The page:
Give yourself plenty of sleep. Our 24/7 society has made nights of sleep of five or six hours commonplace, even acceptable. You should aim for eight. Seven should be the bare minimum and only when you must. If you can’t get the rest you need on a regular basis, then you’re trying to do too much. You can’t do it all anyway, so there’s no point in trying regardless.
3. Start early
Do whatever it is that you’ve decided to do as early in the day as you can. From a psychological standpoint, that’s when the task will seem the smallest. When you procrastinate, you make your task grow in your mind. The problem will look worse than it is at the very beginning of its life and your day than it will later in its development period.
4. Examine obstacles to eliminating procrastination
Identify the one thing that prevents you from making this change. Quite often we delude ourselves into thinking that that there isn’t anything in particular that gets in the way; that’s it’s our circumstances. But the truth is that these things happen by way of a chain reaction. The greatest obstacle may seem unrelated to that which you want to change, so take a close look at everything that leads up to the times when you procrastinate.
5. Eliminate distractions
Change requires focus. If your mind is flitting from one thing to the next, then it will be very easy to fall into the rut that you were in before. Make sure that you’re single-minded about the change that you want to make.
Procrastination is psychological
Not being able to stop procrastinating is a psychological problem that is fueled by physiological limitations. Once you recognise that then you’ll have a good chance of overcoming the problem. Once you allow yourself to assume that your circumstances are beyond your control, you’re defeated.
Getting in the right mindset is essential and using a systematic approach to help stop procrastinating is key.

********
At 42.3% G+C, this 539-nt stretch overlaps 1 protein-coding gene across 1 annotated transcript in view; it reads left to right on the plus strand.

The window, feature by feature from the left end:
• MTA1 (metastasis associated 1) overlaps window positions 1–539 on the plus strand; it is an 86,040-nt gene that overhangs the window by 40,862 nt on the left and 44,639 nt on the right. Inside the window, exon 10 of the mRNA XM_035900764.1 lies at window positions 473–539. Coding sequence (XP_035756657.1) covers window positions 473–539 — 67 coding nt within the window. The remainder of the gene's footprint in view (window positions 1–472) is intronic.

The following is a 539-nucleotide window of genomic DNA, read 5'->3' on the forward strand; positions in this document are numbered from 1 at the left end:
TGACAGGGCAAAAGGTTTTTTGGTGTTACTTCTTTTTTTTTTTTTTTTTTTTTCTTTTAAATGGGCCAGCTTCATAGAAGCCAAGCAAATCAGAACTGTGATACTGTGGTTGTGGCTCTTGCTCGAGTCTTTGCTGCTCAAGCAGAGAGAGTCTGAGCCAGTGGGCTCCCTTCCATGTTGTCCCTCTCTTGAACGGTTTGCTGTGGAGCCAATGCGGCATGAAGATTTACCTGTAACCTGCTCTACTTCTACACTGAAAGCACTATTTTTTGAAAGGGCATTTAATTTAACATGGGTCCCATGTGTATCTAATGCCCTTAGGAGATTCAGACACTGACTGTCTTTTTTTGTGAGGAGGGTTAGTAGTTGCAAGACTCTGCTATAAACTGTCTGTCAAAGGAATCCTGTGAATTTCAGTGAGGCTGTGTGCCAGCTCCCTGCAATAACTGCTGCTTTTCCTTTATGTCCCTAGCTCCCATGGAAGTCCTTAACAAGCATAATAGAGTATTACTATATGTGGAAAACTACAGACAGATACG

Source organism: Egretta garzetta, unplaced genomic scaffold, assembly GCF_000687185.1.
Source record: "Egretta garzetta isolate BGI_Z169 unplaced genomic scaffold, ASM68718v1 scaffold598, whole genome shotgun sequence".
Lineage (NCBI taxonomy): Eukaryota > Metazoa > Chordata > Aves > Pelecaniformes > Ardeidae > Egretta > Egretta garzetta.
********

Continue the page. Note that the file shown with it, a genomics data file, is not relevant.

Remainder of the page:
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Morag Barrett is a sought-out leadership & executive development consultant, professional speaker, and author of Cultivate. The Power of Winning Relationships. Her second book, The Future-Proof Workplace, co-authored with Dr. Linda Sharkey was named Best Business Book of 2017 by Soundview Executive Book Summaries.
As the founder and CEO of SkyeTeam she partners with and speaks for a diverse range of clients, including Google, NTT Security, Charter Communications, The Society for Information Management and Ultimate Software among others. She has contributed to Entrepreneur.com, and CIO.com and has been featured in Business Insider, Inc and Forbes among others.
Morag was recently selected from more than 16,000 to join the Marshall Goldsmith 100 Coaches Group. 100 Coaches are highly accomplished and compassionate people, each one committed to using their talents to make good people and organizations better. Together, the 100 Coaches create a unique spectrum of talent including the world’s leading executive coaches, consultants, speakers, authors, iconic leaders, entrepreneurs and non-profit leaders.
Morag holds a master’s degree in Human Resource Management from De Montfort University, UK and received the Senior Professional in Human Resources (SPHR) designation. She’s a recognized business coach for the Corporate Coach University and is a Chartered Fellow of the Chartered Institute of Personnel and Development in the UK.
When not at work, Morag can be found sailing with her three sons, playing the bassoon for the Broomfield Symphony Orchestra, or ballroom dancing.